Homecoming Doesn’t Mean Days Off for Morgan State Football Team

By Arianna Hayden

Clarence Swain, a senior offensive lineman for the Morgan State football Bears attends classes every morning, then reports to Hill Field House for strength and conditioning workouts that are followed by a two- to three-hour practice. He is finished around 6.

This routine doesn’t change during one of the liveliest times on campus: Homecoming Week.

“I could attend some of the events during homecoming; I would just be extremely tired. So it kind of takes away from the whole homecoming experience,” Swain said, adding, “We definitely don’t get to enjoy the week as much as others.”

Each year around this time it’s the same story, less partying and more preparation for the upcoming game on Saturday. While some daytime events may be options, evening events and partying are not.

It’s challenging for all athletes, not just Swain and his teammates, to enjoy the homecoming week like other students. Athletes on full scholarships have not only academics to focus on, but also athletic performance.

Most athletes at Morgan have begun some type of season, or pre-season practices that force them to miss some of the homecoming events. In-season athletes in sports such as football, volleyball and cross country are practicing and playing in hopes of coming out on top of the MEAC. Out of season athletes in softball, men’s and women’s basketball, men’s and women’s tennis, cheerleading and track-and-field have begun preparing for their upcoming seasons.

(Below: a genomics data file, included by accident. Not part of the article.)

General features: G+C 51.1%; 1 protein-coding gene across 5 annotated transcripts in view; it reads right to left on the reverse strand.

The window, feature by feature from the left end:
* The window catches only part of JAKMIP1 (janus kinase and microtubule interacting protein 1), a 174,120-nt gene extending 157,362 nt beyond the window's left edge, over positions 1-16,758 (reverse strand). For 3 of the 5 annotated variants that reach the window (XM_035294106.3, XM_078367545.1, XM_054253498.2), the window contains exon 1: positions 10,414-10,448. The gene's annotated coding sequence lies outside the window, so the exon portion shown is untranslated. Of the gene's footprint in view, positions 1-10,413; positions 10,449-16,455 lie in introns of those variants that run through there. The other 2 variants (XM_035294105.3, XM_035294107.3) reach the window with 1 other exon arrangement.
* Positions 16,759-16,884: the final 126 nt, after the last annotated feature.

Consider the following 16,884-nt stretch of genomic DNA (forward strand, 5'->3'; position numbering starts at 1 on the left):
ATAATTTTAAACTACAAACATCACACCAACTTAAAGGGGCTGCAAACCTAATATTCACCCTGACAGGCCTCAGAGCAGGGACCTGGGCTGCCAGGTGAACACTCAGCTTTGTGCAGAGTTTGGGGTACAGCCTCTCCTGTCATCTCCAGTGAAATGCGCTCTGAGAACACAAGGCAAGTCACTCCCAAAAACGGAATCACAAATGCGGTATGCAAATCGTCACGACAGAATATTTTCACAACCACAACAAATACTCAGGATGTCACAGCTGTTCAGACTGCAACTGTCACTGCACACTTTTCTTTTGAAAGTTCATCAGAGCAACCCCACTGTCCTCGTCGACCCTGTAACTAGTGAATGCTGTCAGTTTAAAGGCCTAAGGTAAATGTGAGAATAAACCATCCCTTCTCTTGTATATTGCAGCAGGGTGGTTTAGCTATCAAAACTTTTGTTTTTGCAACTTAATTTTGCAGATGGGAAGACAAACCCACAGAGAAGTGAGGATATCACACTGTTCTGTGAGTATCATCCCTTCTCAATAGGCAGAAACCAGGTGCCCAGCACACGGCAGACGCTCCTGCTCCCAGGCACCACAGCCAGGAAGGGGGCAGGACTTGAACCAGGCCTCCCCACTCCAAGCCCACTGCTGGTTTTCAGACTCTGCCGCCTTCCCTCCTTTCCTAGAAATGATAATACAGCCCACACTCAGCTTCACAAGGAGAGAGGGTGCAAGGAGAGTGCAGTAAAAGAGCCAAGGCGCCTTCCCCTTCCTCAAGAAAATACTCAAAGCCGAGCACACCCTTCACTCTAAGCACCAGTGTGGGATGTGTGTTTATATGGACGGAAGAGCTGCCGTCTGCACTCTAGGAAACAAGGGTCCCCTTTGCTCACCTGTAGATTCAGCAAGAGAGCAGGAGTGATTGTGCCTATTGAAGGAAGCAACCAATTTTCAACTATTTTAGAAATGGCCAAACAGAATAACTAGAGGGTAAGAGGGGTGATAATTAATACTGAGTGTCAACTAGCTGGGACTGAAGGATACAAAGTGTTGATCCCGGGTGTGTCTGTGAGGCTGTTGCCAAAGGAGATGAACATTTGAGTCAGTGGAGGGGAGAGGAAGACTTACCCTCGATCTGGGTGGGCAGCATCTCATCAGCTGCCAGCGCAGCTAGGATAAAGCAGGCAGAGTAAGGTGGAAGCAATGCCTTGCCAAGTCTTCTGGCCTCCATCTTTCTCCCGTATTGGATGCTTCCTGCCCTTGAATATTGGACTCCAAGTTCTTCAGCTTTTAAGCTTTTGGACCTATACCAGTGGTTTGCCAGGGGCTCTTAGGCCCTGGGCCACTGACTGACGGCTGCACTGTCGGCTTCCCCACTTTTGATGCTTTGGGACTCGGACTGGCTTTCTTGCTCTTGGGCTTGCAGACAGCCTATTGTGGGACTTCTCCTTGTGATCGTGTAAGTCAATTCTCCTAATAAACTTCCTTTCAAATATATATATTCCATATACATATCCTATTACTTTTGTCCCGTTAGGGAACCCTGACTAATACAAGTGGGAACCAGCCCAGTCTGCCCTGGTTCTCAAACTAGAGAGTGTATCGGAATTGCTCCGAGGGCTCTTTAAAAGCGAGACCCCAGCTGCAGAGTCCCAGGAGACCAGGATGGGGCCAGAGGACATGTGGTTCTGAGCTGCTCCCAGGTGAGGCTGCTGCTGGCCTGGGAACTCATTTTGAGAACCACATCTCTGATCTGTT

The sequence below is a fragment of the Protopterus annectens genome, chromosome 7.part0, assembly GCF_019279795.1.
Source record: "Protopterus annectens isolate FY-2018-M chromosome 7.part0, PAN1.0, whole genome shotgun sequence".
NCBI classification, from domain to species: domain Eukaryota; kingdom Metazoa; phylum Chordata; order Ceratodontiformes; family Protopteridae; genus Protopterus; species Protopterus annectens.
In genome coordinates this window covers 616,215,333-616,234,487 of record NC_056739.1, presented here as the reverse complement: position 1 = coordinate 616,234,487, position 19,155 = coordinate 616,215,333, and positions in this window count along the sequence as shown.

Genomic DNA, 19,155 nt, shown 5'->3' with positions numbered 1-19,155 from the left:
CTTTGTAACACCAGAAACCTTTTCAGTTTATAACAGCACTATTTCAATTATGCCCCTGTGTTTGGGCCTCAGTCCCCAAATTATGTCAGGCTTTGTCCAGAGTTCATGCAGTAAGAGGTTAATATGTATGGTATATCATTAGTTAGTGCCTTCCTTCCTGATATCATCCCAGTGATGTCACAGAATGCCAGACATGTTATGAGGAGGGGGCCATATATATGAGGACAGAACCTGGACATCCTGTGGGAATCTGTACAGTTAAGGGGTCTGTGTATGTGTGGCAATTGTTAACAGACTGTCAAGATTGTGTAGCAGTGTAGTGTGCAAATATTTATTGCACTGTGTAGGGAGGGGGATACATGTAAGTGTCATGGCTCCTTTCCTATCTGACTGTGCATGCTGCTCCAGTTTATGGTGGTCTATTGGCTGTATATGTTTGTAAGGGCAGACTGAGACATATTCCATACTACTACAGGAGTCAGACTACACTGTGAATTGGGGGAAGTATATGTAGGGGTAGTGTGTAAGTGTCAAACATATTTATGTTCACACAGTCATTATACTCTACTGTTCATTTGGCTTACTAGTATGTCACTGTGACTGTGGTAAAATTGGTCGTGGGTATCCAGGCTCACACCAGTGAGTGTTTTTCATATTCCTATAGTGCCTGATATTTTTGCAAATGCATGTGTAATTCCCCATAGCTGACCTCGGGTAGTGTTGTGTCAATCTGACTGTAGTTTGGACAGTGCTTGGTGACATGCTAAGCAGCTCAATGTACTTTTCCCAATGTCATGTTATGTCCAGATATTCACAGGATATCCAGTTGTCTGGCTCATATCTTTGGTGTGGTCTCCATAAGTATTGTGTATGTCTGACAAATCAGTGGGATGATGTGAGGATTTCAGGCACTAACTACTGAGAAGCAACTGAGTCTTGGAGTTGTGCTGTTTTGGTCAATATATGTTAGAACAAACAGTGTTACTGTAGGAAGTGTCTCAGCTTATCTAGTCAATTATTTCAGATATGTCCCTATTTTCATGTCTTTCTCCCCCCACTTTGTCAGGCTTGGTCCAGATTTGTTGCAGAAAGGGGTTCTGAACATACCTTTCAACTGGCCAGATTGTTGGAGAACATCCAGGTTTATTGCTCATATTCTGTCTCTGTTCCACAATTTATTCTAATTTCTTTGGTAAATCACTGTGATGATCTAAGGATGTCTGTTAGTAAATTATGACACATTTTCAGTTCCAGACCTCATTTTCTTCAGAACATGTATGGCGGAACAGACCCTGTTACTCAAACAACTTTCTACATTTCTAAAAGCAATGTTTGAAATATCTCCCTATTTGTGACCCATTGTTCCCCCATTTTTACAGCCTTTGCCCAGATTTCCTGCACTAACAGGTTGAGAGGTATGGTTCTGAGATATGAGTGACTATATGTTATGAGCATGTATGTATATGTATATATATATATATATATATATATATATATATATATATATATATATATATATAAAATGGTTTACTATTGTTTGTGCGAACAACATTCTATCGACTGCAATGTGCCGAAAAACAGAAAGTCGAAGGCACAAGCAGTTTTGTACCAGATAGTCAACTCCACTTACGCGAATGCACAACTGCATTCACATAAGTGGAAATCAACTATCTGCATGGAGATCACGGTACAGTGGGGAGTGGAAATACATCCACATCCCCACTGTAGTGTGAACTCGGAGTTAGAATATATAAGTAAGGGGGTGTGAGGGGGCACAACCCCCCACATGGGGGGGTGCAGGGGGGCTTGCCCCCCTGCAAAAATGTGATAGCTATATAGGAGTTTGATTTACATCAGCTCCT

“Being in season definitely changes things because you want to go out and have fun, but you also have to remember you have to get up for practice at the crack of dawn,“ said Dinah Jones, a junior on the volleyball team.

Justin Hunt, a businessman who played football at Morgan from 2001 to2004, remembers those days. “They were fun, but we usually didn’t party much because we knew we had to practice and play that weekend. It was understood we were there to handle business. We could party later, and that’s just what we did.”

For the football team, the week is strictly business.

“Before the game you’re just amped up. Really all week you can’t wait for Saturday to show off.” Swain said.

He is most upset about missing the homecoming concert, which will take place Friday evening, the night before the big game against North Carolina Central.

“Jeezy is one of my favorite artists!”

For some athletes, the inability to party doesn’t put a damper on homecoming.

“I am looking forward to homecoming because it is one of the few times I get to watch our football team play, connect with alumni, and eat food from many vendors,” said Zuri Smith, a senior volleyball player.

Many student-athlete alumni like Hunt attend homecoming festivities, which allows them to keep in touch but also to connect with the younger Morgan State athletes. Some athletes still try to find ways to make the week enjoyable even without the homecoming events.

“It’s not always about partying and going out,” Jones, the volleyball player, said.“We knew what we signed up for when we signed our contracts. A free education sometimes requires missing big events on campus. It sucks, but that’s the price we pay.”

 

 

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